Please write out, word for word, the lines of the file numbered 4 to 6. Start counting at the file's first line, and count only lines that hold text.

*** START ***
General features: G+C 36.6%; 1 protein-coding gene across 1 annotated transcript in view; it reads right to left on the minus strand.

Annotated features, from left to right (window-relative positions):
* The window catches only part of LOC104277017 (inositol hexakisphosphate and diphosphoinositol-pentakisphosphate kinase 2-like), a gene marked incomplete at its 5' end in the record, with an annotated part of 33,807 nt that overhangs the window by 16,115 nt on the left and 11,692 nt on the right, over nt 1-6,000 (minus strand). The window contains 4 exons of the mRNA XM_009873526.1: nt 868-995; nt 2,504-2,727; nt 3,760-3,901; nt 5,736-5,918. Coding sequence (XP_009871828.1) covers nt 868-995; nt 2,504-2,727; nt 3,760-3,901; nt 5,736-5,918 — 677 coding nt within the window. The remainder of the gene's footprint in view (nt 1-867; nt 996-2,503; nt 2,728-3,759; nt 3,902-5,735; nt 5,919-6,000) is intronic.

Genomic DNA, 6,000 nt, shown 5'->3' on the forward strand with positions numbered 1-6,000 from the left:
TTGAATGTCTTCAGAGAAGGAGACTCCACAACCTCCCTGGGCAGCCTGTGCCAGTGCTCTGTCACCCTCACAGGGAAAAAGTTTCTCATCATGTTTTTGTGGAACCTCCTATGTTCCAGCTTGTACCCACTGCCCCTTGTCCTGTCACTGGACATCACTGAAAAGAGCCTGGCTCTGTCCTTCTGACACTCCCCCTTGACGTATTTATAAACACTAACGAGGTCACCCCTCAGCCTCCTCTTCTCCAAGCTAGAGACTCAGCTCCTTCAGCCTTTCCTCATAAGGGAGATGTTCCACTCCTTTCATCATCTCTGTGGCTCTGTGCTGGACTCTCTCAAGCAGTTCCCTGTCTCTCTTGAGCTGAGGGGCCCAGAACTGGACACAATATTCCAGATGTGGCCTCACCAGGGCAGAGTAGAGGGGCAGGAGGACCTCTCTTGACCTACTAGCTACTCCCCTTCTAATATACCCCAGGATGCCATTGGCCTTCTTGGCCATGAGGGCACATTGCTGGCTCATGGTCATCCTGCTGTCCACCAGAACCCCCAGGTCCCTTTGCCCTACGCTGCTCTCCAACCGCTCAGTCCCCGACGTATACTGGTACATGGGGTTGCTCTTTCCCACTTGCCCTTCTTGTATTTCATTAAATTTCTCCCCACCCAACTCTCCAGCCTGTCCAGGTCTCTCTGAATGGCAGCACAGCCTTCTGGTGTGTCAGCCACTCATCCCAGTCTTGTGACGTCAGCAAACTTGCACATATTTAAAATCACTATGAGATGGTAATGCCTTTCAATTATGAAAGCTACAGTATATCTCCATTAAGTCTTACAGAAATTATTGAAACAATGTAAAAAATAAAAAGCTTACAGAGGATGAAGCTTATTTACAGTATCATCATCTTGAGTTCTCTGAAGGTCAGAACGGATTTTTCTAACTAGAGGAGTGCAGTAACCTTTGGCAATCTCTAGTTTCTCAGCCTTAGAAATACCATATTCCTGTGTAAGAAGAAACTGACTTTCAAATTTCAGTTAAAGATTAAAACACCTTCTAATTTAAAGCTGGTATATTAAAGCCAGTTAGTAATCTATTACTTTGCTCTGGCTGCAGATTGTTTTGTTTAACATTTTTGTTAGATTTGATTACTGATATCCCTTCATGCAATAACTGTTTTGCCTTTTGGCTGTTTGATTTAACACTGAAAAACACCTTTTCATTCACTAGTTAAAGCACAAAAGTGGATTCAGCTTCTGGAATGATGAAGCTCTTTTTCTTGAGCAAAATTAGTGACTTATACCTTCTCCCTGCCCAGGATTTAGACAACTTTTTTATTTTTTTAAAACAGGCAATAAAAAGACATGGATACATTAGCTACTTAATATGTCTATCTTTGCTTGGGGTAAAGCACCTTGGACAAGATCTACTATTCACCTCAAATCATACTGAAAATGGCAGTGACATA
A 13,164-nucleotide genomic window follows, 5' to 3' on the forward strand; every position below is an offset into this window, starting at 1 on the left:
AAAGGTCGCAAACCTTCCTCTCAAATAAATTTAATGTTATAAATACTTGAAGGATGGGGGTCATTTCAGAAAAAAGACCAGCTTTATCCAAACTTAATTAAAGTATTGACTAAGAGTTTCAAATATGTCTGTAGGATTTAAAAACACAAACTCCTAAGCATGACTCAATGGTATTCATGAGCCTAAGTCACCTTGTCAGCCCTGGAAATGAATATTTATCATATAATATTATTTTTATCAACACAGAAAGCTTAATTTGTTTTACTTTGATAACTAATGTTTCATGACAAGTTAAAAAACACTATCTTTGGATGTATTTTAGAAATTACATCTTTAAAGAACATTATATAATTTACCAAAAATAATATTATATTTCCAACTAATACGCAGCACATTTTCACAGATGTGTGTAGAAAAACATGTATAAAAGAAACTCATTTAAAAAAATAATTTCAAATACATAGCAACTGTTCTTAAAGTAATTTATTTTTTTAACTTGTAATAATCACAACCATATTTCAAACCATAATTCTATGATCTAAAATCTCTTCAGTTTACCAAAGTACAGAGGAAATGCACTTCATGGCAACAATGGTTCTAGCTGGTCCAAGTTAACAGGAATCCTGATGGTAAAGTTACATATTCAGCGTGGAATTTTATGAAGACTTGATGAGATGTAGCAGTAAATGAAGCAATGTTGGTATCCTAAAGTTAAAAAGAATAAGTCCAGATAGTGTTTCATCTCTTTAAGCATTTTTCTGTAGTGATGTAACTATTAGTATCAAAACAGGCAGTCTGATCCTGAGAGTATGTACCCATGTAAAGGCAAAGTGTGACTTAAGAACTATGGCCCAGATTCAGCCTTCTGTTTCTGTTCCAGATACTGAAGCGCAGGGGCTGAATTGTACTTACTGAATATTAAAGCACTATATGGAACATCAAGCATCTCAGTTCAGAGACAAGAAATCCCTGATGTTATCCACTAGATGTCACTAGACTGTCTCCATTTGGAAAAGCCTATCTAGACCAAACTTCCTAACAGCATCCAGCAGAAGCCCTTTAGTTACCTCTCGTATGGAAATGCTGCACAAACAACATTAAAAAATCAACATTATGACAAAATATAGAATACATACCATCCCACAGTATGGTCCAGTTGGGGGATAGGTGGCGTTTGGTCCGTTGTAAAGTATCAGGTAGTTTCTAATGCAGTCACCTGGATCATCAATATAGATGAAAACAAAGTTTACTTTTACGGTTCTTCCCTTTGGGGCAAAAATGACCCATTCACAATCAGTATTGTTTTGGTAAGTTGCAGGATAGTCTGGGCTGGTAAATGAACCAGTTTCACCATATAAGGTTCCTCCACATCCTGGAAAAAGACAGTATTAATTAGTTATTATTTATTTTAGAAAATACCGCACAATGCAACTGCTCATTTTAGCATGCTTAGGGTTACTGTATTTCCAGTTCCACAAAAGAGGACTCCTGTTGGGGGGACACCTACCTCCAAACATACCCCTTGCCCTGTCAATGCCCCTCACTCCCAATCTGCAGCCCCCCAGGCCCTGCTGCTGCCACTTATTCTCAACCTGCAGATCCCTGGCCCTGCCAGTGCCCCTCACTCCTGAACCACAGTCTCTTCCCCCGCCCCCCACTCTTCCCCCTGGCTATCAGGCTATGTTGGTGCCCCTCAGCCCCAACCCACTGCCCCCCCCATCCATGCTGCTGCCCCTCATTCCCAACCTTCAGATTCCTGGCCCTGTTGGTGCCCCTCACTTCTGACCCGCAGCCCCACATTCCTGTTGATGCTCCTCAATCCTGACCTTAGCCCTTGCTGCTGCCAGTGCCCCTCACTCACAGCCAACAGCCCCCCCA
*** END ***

Genomic DNA, 6,000 nt, shown 5'->3' on the forward strand with positions numbered 1-6,000 from the left:
TTGAATGTCTTCAGAGAAGGAGACTCCACAACCTCCCTGGGCAGCCTGTGCCAGTGCTCTGTCACCCTCACAGGGAAAAAGTTTCTCATCATGTTTTTGTGGAACCTCCTATGTTCCAGCTTGTACCCACTGCCCCTTGTCCTGTCACTGGACATCACTGAAAAGAGCCTGGCTCTGTCCTTCTGACACTCCCCCTTGACGTATTTATAAACACTAACGAGGTCACCCCTCAGCCTCCTCTTCTCCAAGCTAGAGACTCAGCTCCTTCAGCCTTTCCTCATAAGGGAGATGTTCCACTCCTTTCATCATCTCTGTGGCTCTGTGCTGGACTCTCTCAAGCAGTTCCCTGTCTCTCTTGAGCTGAGGGGCCCAGAACTGGACACAATATTCCAGATGTGGCCTCACCAGGGCAGAGTAGAGGGGCAGGAGGACCTCTCTTGACCTACTAGCTACTCCCCTTCTAATATACCCCAGGATGCCATTGGCCTTCTTGGCCATGAGGGCACATTGCTGGCTCATGGTCATCCTGCTGTCCACCAGAACCCCCAGGTCCCTTTGCCCTACGCTGCTCTCCAACCGCTCAGTCCCCGACGTATACTGGTACATGGGGTTGCTCTTTCCCACTTGCCCTTCTTGTATTTCATTAAATTTCTCCCCACCCAACTCTCCAGCCTGTCCAGGTCTCTCTGAATGGCAGCACAGCCTTCTGGTGTGTCAGCCACTCATCCCAGTCTTGTGACGTCAGCAAACTTGCACATATTTAAAATCACTATGAGATGGTAATGCCTTTCAATTATGAAAGCTACAGTATATCTCCATTAAGTCTTACAGAAATTATTGAAACAATGTAAAAAATAAAAAGCTTACAGAGGATGAAGCTTATTTACAGTATCATCATCTTGAGTTCTCTGAAGGTCAGAACGGATTTTTCTAACTAGAGGAGTGCAGTAACCTTTGGCAATCTCTAGTTTCTCAGCCTTAGAAATACCATATTCCTGTGTAAGAAGAAACTGACTTTCAAATTTCAGTTAAAGATTAAAACACCTTCTAATTTAAAGCTGGTATATTAAAGCCAGTTAGTAATCTATTACTTTGCTCTGGCTGCAGATTGTTTTGTTTAACATTTTTGTTAGATTTGATTACTGATATCCCTTCATGCAATAACTGTTTTGCCTTTTGGCTGTTTGATTTAACACTGAAAAACACCTTTTCATTCACTAGTTAAAGCACAAAAGTGGATTCAGCTTCTGGAATGATGAAGCTCTTTTTCTTGAGCAAAATTAGTGACTTATACCTTCTCCCTGCCCAGGATTTAGACAACTTTTTTATTTTTTTAAAACAGGCAATAAAAAGACATGGATACATTAGCTACTTAATATGTCTATCTTTGCTTGGGGTAAAGCACCTTGGACAAGATCTACTATTCACCTCAAATCATACTGAAAATGGCAGTGACATA
A 13,164-nucleotide genomic window follows, 5' to 3' on the forward strand; every position below is an offset into this window, starting at 1 on the left: